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Furniture Going Cheap


Inside Wall Street

FURNITURE GOING CHEAP

Audrey Jones is a real bottom-fisher: She scours the lowest 5% of stocks for hidden values with market capitalizations of $10 million to $350 million. "Sometimes a bit higher," says Jones, investment manager at Morgan Grenfell Capital Management, which runs a couple of micro-cap funds that have outscored the large and small-cap indexes lately. "We buy growth cheaply, and we also seek value plays," says Jones, "but shy away from Internet stocks."

Jones has found bargains--not in biotechs, pharmaceuticals, or technology, but in home furnishings: CompX International (CIX) and Krause's Furniture (KFI). "We're looking for unusual companies in fast-moving markets," says Jones. CompX, the largest maker of ergonomic computer accessories and the second-largest maker of precision ball-bearing slides for drawers, outpaces the office-furniture industry: The company is growing at a yearly rate of 14%, compared with the industry's 8.5%. Given its strong balance sheet, says Jones, CompX is poised to make acquisitions for faster growth. Jones expects earnings of $1.50 a share this year and $1.75 next, vs. 1997's $1.09. The stock, now at 25, should hit 40 in a year, she says.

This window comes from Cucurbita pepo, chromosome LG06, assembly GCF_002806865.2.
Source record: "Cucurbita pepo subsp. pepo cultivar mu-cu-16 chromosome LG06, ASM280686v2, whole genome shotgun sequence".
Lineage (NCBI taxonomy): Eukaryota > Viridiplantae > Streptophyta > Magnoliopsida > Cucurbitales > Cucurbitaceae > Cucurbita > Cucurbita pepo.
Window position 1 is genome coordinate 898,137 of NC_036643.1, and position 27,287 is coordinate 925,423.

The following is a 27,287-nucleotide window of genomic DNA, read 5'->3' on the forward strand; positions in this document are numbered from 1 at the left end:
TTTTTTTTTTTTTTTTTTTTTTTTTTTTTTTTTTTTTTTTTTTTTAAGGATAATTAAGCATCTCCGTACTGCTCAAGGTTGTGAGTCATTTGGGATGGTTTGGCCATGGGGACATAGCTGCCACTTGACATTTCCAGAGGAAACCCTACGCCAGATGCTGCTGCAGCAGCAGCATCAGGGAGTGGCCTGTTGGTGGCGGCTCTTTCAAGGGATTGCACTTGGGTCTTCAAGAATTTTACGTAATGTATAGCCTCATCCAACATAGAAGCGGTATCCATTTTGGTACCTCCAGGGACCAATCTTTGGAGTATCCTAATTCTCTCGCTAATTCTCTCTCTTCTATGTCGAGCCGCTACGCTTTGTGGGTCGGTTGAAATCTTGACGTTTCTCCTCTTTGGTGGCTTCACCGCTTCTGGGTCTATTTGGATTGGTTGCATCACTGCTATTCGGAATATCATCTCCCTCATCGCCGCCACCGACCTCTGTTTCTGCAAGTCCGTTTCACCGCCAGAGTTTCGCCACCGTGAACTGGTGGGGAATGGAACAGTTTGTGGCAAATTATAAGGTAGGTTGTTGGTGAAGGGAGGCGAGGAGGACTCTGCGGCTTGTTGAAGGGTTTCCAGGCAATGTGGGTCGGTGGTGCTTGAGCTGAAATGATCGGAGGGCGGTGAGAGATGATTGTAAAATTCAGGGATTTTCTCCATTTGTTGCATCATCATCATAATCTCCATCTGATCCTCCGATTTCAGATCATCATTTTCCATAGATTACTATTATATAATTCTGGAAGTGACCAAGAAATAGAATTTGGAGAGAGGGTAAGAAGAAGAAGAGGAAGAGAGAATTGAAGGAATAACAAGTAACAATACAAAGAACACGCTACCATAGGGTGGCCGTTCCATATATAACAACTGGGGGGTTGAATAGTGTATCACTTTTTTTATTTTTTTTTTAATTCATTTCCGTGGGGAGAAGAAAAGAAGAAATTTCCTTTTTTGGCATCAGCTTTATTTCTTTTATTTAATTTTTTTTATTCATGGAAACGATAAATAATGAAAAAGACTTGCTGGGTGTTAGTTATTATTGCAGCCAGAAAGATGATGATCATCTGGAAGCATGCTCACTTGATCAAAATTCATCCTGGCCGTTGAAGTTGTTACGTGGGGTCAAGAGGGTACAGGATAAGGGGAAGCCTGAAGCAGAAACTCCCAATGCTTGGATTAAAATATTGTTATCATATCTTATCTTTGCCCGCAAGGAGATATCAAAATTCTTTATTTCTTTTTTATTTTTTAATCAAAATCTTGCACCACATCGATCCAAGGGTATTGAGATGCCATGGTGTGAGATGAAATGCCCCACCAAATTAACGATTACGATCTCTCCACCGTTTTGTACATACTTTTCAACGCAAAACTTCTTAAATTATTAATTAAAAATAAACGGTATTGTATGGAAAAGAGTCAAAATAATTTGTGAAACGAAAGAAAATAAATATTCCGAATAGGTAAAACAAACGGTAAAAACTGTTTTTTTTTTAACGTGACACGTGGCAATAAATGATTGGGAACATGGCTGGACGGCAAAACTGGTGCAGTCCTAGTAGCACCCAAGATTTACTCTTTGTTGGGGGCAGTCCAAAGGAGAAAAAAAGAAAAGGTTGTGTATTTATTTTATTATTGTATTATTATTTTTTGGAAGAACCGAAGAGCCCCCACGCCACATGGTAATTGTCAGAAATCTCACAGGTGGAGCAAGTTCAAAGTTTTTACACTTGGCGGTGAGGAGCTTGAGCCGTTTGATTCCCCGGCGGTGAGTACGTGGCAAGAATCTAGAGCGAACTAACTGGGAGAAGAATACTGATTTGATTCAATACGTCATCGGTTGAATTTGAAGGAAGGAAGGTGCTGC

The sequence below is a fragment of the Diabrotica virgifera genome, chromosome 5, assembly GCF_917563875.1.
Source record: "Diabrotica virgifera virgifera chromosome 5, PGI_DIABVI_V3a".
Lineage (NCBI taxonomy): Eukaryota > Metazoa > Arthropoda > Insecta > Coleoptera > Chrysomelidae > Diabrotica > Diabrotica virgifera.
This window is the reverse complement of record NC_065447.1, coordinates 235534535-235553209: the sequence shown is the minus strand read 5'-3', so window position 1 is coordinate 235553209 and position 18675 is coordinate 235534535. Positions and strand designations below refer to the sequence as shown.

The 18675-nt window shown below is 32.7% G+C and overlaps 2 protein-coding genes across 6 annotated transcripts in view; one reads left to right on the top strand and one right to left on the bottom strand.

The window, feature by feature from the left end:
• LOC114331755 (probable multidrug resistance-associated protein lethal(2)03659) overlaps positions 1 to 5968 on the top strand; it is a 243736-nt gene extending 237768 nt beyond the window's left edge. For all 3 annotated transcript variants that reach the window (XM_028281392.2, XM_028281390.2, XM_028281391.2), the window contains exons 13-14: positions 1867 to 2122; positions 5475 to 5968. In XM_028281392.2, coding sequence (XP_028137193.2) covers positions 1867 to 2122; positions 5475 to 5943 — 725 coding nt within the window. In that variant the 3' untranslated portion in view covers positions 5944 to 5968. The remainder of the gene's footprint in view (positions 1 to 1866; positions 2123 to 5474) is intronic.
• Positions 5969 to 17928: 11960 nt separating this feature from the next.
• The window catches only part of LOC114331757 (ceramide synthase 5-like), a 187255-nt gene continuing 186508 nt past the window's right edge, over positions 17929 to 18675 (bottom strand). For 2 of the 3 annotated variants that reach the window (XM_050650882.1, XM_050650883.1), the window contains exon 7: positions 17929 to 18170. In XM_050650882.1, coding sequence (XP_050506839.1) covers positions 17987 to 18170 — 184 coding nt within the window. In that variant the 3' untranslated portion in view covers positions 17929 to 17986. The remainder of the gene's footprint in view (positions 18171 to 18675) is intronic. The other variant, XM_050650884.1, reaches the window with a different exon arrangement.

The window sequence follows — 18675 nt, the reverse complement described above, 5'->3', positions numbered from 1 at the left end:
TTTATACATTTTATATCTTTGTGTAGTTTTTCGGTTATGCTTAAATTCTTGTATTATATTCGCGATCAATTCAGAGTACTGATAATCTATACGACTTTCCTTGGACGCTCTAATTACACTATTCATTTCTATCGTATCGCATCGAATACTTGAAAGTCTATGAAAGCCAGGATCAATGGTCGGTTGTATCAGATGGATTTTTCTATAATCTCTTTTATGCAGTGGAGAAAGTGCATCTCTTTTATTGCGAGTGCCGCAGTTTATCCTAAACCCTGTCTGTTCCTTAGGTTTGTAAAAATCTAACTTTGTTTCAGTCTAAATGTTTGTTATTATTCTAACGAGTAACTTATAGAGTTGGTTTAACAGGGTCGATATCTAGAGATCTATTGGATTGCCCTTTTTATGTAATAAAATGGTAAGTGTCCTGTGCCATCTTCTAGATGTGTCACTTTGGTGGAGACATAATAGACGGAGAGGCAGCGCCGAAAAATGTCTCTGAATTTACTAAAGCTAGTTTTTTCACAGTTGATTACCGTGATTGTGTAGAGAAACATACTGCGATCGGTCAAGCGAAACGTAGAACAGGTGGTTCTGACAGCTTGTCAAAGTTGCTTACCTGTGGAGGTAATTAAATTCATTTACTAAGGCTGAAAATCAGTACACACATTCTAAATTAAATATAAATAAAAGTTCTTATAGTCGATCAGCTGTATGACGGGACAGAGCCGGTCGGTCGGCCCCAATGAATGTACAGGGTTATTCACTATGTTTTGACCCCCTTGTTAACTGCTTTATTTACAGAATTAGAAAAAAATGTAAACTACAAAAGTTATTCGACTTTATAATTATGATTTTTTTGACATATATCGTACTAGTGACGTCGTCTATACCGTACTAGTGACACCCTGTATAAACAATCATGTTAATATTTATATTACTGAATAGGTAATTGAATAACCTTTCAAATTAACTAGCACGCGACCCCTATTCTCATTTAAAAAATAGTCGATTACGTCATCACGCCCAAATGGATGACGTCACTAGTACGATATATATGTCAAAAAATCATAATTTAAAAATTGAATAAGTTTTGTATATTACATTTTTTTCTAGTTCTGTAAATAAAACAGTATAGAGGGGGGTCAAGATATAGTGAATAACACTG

Krause's makes custom upholstered furniture, marketed under the names Krause's and Castro Convertibles. The company has tried to improve margins by raising prices, cutting promotional discounts, and improving manufacturing efficiencies. Jones expects a big jump in earnings--from 7 cents cents a share in the year ending Jan. 31, 1999, to 42 cents cents in fiscal 2000, vs. a loss of 39 cents cents in 1998. Jones sees the stock, trading at 4, rising to 6 in a year.BY GENE G. MARCIAL


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